The Tempest

  • Date:
    September 1, 2008
    Review by:
    Barbara Mehlman and Geri Manus.


    A Review by Barbara Mehlman and Geri Manus.

    Who would have thought that "Law & Order"'s gritty DA, Jack McCoy, the real-life Sam Waterston, would have a daughter as delicate, graceful and sweet-voiced as Elisabeth Waterston. This lovely actor is now starring with Mandy Patinkin in a new production of "The Tempest" at Classic Stage Company, and it is magical, which is what a play infused with magic is supposed to be.

    Shakespeare wrote "The Tempest" near the end of his life, so it's not surprising that the main character is an older man who is looking upon his life from a changed perspective. Prospero, played in this production by the versatile Patinkin, comes to terms with his own destiny while at the same time holding the fates of others in his hands.

    As the rightful Duke of Milan (pronounced MILL in), he should be planning for his succession, but his title has been usurped by his power-hungry brother, Alonso, and he and Miranda, his three-year-old daughter, are banished. The two wind up shipwrecked on a remote island, with only Prospero's books and wits to save them.

    As a man accustomed to power and all that it entails, Prospero immediately enslaves the ignoble Caliban, takes control of the sprite Ariel, wresting them both from the clutches of the evil Sycorax, who controlled the island, and appropriates her magical powers. Living a simple existence far from the trappings of society, Miranda grows into a lovely young woman, never having seen another human save for her father and Caliban. The story opens as Prospero is telling the now 15-year-old how they came to be on the island and the history of his life.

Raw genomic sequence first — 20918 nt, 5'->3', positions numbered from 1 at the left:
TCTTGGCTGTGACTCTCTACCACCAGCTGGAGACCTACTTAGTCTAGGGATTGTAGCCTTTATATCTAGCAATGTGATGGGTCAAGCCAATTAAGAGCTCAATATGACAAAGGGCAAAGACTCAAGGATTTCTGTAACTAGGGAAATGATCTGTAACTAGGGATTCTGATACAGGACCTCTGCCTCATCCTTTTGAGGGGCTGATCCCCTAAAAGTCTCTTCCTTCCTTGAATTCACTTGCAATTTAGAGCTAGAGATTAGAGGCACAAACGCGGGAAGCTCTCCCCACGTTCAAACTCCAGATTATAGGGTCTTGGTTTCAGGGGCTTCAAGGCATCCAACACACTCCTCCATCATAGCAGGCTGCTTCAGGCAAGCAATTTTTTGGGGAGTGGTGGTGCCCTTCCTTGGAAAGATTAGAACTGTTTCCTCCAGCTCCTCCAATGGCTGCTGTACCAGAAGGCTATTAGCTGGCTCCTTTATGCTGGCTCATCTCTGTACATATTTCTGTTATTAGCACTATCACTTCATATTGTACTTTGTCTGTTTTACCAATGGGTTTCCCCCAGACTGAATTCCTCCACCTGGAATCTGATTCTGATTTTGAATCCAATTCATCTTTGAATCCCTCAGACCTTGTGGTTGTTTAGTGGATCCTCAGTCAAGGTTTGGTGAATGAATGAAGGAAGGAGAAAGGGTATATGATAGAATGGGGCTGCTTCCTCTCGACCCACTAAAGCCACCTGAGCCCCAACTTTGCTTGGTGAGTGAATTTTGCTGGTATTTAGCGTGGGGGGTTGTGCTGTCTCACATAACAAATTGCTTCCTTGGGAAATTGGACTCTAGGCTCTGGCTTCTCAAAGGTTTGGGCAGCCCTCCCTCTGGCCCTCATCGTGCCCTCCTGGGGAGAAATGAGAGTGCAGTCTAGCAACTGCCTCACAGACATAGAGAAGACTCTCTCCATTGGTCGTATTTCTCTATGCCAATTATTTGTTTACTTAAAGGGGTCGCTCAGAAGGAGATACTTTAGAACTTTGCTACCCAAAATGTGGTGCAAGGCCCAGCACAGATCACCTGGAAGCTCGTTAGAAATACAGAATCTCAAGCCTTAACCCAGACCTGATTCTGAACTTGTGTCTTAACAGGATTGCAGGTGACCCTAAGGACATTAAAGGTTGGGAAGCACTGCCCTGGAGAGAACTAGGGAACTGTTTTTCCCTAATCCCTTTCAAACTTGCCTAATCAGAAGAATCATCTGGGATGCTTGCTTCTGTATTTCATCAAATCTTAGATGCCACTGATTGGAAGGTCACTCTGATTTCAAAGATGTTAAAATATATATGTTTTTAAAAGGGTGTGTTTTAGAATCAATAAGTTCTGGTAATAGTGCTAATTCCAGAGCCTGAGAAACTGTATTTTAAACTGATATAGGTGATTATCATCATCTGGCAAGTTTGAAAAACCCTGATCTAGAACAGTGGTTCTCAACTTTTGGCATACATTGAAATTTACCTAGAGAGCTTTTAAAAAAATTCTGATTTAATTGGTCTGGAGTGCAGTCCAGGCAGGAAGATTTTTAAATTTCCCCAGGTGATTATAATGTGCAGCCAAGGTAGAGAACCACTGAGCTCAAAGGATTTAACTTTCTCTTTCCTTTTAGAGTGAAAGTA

All of this is in preparation for Prospero to set things aright. At the pinnacle of his mystical powers, he fantastically raises up a tempest that brings his bad-boy brother, Antonio, Alonso, the King of Naples, and Ferdinand, the King's dashing young son, to the island, as well as assorted other individuals.

    Everything and everyone is now in place to bring about the rehabilitation of Antonio, the return of the Dukedom to Prospero, a tender love match, the freeing of both Caliban and Ariel from slavery, and forgiveness all around. But we are not to lose sight of the fact that this is a comedy. No one gets killed, attempted murder is thwarted, power is restored to its rightful owners, and all is right with the world. There's even the required comic relief scene with Trinculo and Stefano, two drunken servants who stagger their way through the island with Caliban as their guide. But it's not a ha-ha comedy.

    Unlike Shakespeare's other famous, and more accessible comedies -- "Much Ado About Nothing" and "The Merry Wives of Windsor" for instance -- "The Tempest," is very complicated and not for anyone unfamiliar with Shakespeare. In this one two-and-a-half hour play, he develops the themes of a life without man-made laws, social behavior without a reference point, the slave mentality, and the meaning of freedom. Heavy stuff this, yet it all becomes clear thanks to Brian Kulick's excellent direction.